Golden tortoise beetle
The golden tortoise beetle (Charidotella sexpunctata) is a species of beetle in the leaf beetle family, Chrysomelidae. It is native to the Americas.
This beetle consumes foliage of bindweeds, morning glories, and sweet potato (all in the Convolvulaceae). Both adults and larvae feed on foliage.
This beetle’s adults are 5 through 7 millimeters long. It is variable in color from reddish-brown with black spots through gold, and it is often metallic, earning it the nickname “goldbug.” Elytral margins are expanded and nearly transparent. This beetle’s color changes through its development, during mating, and during times of disturbance, such as touching by a researcher. Scientists have not examined the color-change mechanism in this species. However, color change in the related Panamanian Charidotella egregia, also called golden tortoise beetle, occurs when this beetle’s elytra hydrate and dehydrate. Adults of both species can turn from shiny gold through reddish-brown when disturbed.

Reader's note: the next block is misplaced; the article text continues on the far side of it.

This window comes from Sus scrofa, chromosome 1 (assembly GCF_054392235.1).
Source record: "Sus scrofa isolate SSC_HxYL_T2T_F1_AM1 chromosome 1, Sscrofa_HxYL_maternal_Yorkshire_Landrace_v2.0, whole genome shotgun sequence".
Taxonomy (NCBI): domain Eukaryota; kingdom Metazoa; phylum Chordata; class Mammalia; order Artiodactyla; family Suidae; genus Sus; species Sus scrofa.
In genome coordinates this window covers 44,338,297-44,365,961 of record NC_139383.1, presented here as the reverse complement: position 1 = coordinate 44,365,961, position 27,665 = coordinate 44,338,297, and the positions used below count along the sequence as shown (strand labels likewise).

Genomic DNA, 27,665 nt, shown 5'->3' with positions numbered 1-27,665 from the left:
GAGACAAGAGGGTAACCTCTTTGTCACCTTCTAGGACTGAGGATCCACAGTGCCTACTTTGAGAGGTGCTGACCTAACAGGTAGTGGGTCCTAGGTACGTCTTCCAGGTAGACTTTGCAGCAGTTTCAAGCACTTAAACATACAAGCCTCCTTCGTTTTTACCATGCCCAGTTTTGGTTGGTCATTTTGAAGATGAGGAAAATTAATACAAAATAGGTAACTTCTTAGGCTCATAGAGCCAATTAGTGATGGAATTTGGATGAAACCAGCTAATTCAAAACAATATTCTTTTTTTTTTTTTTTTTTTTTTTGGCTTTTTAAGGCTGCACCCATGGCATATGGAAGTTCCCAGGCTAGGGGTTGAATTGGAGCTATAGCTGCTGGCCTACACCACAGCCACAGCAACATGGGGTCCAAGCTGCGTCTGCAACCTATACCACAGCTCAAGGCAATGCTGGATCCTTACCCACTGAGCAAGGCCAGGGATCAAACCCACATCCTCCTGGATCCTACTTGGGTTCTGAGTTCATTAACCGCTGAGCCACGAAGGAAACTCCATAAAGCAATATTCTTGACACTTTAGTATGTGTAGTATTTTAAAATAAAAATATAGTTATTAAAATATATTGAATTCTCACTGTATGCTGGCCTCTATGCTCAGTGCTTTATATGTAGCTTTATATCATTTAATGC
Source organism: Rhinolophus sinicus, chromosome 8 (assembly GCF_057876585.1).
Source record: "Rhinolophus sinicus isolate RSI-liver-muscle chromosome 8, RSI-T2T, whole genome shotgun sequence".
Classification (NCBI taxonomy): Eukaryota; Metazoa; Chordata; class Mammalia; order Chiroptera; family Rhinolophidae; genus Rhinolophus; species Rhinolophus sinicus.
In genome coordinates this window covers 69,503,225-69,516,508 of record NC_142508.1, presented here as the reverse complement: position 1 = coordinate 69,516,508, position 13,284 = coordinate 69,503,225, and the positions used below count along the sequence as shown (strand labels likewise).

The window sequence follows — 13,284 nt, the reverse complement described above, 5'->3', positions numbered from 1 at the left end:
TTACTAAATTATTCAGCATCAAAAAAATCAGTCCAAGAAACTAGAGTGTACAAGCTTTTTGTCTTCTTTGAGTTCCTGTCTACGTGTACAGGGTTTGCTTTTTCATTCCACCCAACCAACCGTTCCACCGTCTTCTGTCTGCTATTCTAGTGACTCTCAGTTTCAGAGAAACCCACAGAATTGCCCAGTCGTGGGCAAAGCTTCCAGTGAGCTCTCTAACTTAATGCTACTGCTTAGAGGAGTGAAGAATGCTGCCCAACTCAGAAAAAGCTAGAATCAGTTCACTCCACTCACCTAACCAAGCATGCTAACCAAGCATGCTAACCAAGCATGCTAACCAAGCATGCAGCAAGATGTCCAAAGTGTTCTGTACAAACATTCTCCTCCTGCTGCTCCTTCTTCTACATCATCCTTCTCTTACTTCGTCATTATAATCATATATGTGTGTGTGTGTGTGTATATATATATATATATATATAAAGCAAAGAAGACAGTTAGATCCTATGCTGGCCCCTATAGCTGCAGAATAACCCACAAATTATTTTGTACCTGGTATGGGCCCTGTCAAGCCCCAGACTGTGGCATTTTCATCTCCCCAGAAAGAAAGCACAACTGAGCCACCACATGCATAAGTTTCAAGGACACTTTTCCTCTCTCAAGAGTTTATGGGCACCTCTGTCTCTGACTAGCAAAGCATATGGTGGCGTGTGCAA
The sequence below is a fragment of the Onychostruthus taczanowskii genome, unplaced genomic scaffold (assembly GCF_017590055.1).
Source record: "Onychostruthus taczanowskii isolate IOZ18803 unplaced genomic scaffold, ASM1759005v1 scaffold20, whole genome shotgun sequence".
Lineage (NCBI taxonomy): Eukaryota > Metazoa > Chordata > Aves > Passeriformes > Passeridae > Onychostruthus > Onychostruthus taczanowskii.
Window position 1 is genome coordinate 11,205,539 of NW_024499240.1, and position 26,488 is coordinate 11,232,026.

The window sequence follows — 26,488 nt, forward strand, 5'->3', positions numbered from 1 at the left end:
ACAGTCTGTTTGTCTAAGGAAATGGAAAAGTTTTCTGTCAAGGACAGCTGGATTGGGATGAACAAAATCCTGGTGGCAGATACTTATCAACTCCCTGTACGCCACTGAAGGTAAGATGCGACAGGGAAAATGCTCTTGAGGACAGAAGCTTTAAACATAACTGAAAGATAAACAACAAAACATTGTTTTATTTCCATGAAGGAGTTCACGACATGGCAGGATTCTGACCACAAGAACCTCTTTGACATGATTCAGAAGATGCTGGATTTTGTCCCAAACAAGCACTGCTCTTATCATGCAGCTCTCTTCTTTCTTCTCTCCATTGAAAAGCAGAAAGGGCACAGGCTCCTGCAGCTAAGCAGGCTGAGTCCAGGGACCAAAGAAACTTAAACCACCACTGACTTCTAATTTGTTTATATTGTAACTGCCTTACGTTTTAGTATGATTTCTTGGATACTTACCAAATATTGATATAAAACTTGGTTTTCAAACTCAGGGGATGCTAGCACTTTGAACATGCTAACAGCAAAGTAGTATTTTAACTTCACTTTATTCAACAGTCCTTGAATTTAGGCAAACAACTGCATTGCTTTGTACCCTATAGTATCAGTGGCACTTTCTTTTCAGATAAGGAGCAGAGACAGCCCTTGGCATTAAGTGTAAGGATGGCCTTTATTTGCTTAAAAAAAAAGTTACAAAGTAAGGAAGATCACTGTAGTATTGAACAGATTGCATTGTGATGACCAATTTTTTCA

Female Charidotella sexpunctata lay clusters of eggs on stems and on the undersides of host leaves. A spiny, yellowish or reddish brown larva emerges from its egg in 5 through 10 days. A larva accumulates its shed skins and frass on a structure called an anal fork, which it positions over its body as a fecal shield, evidently hiding the larva from predators. This is usually effective against smaller insect predators such as ants, but not larger ones, such as hemipterans. After two through three weeks, a larval Charidotella sexpunctata becomes a spiny brown frass-covered pupa, and in one through two weeks later it emerges as an adult.
Parasitoids of this species include the eulophid wasp Tetrastichus cassidus and the tachinid fly Eucelatoriopsis dimmocki. Other predators, especially of the larvae, include ladybird beetles, damsel bugs, shield bugs, and assassin bugs.
There are two subspecies, ssp. bicolor and ssp. sexpunctata. source